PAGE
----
I’m certainly no 12 step program fanatic. I’ve just tried to give you my perspective on them. At least commit to the steps initially and give them a try – and if you then find you outgrow them or want to move on, as I did, then fine.
The 12 StepsHere then is a general version of the 12 steps based on the original AA 12 step program that can be used with any addictive tendency and that isn't AA or NA specific. For their versions visit the AA and NA websites.
Step 1 - We admitted we were powerless over our addiction - that our lives had become unmanageable
Step 2 - Came to believe that a Power greater than ourselves could restore us to sanity
Step 3 - Made a decision to turn our will and our lives over to the care of God as we understood God
Step 4 - Made a searching and fearless moral inventory of ourselves
Step 5 - Admitted to God, to ourselves and to another human being the exact nature of our wrongs
Step 6 - Were entirely ready to have God remove all these defects of character
Step 7 - Humbly asked God to remove our shortcomings
Step 8 - Made a list of all persons we had harmed, and became willing to make amends to them all
Step 9 - Made direct amends to such people wherever possible, except when to do so would injure them or others
Step 10 - Continued to take personal inventory and when we were wrong promptly admitted it
Step 11 - Sought through prayer and meditation to improve our conscious contact with God as we understood God, praying only for knowledge of God's will for us and the power to carry that out
Step 12 - Having had a spiritual awakening as the result of these steps, we tried to carry this message to other addicts, and to practice these principles in all our affairs
Obviously there's a lot more to understanding these steps in depth - that's why I believe you should get to a meeting and try them yourself before passing judgement on them.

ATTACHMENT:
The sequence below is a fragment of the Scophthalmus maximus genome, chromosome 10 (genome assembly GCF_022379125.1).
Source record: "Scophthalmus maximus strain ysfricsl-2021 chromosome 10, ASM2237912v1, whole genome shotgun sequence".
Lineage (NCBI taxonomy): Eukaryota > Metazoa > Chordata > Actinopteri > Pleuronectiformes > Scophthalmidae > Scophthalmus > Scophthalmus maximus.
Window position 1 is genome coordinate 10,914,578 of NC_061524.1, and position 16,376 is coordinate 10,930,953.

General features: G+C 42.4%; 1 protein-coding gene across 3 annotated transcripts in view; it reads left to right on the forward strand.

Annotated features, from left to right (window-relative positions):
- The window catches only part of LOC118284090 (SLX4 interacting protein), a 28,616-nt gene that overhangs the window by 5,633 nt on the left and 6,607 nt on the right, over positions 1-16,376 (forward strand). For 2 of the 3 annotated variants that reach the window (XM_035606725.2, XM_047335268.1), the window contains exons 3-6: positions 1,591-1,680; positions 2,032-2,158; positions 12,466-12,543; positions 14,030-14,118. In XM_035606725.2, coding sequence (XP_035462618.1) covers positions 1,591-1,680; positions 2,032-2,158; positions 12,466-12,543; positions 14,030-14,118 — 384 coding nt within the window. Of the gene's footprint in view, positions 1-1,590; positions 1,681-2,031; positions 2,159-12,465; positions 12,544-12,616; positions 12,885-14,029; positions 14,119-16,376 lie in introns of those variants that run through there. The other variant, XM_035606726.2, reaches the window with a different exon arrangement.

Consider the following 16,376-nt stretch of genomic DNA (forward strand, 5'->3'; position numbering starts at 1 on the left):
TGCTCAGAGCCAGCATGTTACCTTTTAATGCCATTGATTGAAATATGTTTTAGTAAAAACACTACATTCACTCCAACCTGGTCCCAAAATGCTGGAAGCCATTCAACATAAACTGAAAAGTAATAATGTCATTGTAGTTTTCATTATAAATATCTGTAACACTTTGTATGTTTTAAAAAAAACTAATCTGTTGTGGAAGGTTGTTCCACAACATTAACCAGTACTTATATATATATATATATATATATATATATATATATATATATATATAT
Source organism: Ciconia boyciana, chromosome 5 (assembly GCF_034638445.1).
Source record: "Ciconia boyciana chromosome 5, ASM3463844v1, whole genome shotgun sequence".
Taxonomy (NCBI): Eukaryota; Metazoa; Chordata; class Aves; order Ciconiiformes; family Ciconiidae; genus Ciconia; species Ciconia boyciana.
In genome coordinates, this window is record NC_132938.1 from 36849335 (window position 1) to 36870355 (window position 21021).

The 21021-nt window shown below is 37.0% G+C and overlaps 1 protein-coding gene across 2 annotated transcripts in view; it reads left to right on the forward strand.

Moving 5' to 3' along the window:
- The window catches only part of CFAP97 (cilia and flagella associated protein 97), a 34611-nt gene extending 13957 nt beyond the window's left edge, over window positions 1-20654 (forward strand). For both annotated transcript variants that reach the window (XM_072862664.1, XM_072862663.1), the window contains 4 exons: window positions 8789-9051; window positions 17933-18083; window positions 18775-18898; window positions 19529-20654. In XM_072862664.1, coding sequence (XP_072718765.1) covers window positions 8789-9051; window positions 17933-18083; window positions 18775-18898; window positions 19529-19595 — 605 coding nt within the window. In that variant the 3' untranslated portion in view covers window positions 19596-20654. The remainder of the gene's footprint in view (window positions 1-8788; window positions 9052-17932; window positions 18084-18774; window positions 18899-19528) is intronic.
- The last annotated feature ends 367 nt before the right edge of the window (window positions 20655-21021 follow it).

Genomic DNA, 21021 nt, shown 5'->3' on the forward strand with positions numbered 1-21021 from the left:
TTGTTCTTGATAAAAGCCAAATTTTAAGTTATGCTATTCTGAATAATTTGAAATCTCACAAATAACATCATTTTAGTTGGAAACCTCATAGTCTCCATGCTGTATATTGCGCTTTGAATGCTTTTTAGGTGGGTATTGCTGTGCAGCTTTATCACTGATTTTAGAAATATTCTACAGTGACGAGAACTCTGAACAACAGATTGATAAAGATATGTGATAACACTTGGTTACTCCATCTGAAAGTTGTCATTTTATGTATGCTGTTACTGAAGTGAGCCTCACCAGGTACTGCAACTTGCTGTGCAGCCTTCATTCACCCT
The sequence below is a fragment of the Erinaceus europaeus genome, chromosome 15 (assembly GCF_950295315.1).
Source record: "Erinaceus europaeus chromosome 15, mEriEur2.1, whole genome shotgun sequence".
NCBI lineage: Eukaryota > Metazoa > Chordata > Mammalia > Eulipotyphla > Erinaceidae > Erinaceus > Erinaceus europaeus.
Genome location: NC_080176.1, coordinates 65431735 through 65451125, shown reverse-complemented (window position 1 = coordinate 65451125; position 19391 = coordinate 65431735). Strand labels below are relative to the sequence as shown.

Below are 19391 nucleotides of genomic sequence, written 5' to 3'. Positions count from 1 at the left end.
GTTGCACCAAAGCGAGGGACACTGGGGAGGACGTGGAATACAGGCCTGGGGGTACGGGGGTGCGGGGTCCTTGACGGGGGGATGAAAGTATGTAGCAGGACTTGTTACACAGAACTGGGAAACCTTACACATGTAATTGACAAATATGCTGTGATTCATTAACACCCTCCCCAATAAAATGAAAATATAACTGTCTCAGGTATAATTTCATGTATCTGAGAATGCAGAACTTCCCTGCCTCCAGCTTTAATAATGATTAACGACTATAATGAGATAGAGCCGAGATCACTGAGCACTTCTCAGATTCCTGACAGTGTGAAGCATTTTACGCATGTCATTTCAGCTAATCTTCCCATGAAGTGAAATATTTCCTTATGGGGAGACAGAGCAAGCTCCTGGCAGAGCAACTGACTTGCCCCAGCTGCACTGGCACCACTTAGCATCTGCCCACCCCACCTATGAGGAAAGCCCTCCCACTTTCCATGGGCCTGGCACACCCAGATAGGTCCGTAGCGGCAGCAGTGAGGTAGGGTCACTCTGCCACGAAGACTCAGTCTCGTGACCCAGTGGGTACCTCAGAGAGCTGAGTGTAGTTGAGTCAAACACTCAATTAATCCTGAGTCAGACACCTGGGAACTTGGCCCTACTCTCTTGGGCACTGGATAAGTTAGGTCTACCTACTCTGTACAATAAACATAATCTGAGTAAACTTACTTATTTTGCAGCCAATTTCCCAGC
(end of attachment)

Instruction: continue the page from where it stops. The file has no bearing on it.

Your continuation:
Some people get scared off by the use of the word God - don't be! Any 12 step program is non-religious. You can relate to God, The Universe or any Higher Power of your choosing however you want.
Further Suggested ReadingIs the Prevention of Alcoholism a realistic aim? I'm not sure, but I do discuss ideas as to how we can at least reduce the rapidly increasing numbers of people that succumb to alcoholism and drug addiction.
Relapse Prevention strategies are fundamental to ensuring you maintain your sobriety and ensuring your 12 Step Recovery Plan works.
The Prevention of Drug Addiction looks at strategies and ideas to stop more people, especially our young, succumbing to a life of addiction.
If you're struggling with any form of addiction, have you thought about trying Drug Addiction Counseling or Recovery Coaching? Having your own coach can help you on your journey of recovery.
To find out more about a couple of resources that I have found that will help you get more out of any 12 step program you work and help you create lasting and meaningful change faster than anything I have seen, visit the Addiction Recovery Toolbox area
The success of any 12 Step Program is ultimately dependent on the quality of treatment you receive and the things you do in your ongoing Recovery from Alcohol or Drug Addiction.